Khalid Siraj Textile Mills announces temporary closure of operations

The company points to floods, political upheaval and skyrocketing inflation, among other reasons for closure.

Karachi: The management of Khalid Siraj Textile Mills Limited (KSTML) announced to shut down operations till March 31, 2023, according to the letter issued by Pakistan Stock Exchange (PSX). 

Founded in 1988 in Lahore, KSTML is a publicly held company engaged in manufacturing and sale of yarn. After almost a month of looming threat to the industry, the mill becomes one of the first to take the fall as it announces a temporary shutdown of operations. The ill-fated textile mill gets swirled up in the raging storm brought about by a combination of debilitating forex, climate change-caused disasters and an overall economic turmoil.

“The floods caused the cotton harvests to be devastated. Additionally, the situation has worsened due to political unrest, import restrictions, and an unchecked dollar increase. These factors have increased inflation, undermined the rupee, driven up cotton prices, driven up the cost of electricity per unit, and, most importantly, harmed business confidence,” reads the letter from company secretary, Haji Tariq Samad, addressed to PSX and Securities and Exchange Commission of Pakistan (SECP). 

The unfavorable conditions for textile industry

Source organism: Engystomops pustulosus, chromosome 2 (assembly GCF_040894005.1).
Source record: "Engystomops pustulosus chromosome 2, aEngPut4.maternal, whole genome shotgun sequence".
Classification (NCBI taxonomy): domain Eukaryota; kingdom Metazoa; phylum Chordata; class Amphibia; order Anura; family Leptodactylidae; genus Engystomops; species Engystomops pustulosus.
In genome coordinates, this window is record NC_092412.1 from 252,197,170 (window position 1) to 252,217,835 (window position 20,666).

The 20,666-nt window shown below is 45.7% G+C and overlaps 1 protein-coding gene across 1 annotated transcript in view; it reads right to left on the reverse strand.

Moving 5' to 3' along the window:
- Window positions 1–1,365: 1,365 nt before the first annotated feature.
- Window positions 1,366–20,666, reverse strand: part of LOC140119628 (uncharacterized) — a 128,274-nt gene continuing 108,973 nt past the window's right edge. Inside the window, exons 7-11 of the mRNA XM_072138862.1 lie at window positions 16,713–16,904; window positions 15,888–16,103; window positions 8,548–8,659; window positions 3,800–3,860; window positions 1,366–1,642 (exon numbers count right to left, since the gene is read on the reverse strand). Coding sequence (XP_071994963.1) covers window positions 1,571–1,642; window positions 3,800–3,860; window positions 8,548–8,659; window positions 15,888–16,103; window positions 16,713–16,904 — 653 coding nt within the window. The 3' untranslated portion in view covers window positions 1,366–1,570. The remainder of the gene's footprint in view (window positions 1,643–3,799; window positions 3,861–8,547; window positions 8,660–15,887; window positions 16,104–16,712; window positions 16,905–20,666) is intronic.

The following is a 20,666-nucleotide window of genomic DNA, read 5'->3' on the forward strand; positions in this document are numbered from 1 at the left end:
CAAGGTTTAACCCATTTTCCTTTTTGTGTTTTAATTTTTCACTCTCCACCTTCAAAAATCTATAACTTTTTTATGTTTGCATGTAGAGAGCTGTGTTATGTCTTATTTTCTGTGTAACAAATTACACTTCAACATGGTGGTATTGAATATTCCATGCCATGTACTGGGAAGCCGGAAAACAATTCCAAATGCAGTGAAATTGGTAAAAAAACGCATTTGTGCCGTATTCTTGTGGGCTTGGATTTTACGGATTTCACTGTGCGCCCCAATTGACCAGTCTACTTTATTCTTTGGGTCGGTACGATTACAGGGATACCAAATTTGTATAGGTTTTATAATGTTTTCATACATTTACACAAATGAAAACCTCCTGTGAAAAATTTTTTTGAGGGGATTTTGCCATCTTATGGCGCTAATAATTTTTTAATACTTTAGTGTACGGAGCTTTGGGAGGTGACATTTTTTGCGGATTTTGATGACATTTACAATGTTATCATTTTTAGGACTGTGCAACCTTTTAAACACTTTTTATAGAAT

In the absence of locally sourced cotton, many textile mills had been left with no choice but to source it through imports. But importing cotton came with its fair share of roadblocks and obstructions.

The aftermath of last year’s devastating floods have bled into the new year, with pressing raw material shortages for the textile industry, along with the long impending macroeconomic crisis. Earlier this year, the All Pakistan Textile Mills Association (APTMA) sought the government to help them out in their pursuit to import cotton in a series of letters to prime minister Shehbaz Sharif, finance minister Ishaq Dar and the US Ambassador Donald Blome, to prevent textile companies from shutting down. 

Like many other industries, the textile sector is also dealing with the issue of non-clearance of Letter of Credit (LC) for the past few months, only receiving temporary and unsustainable solutions from the government. With cargo stuck at ports and banks refraining from issuing LCs, the accumulation of raw materials has been made close to impossible for many textile mills. 

The letter attributed the aforementioned factors to have caused other issues. The effects of cotton shortage and depleting forex have trickled down to other things, creating a whirlwind of issues that have disabled the company’s operations and forced them to temporarily close down. 

Lastly, the letter also notified that the company has decided to end the lease agreement with ASM Industries (Private) Limited.

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Nisma Riaz
Nisma Riaz
Nisma Riaz is a business journalist at Profit. She covers retail and media and can be reached at n[email protected] or


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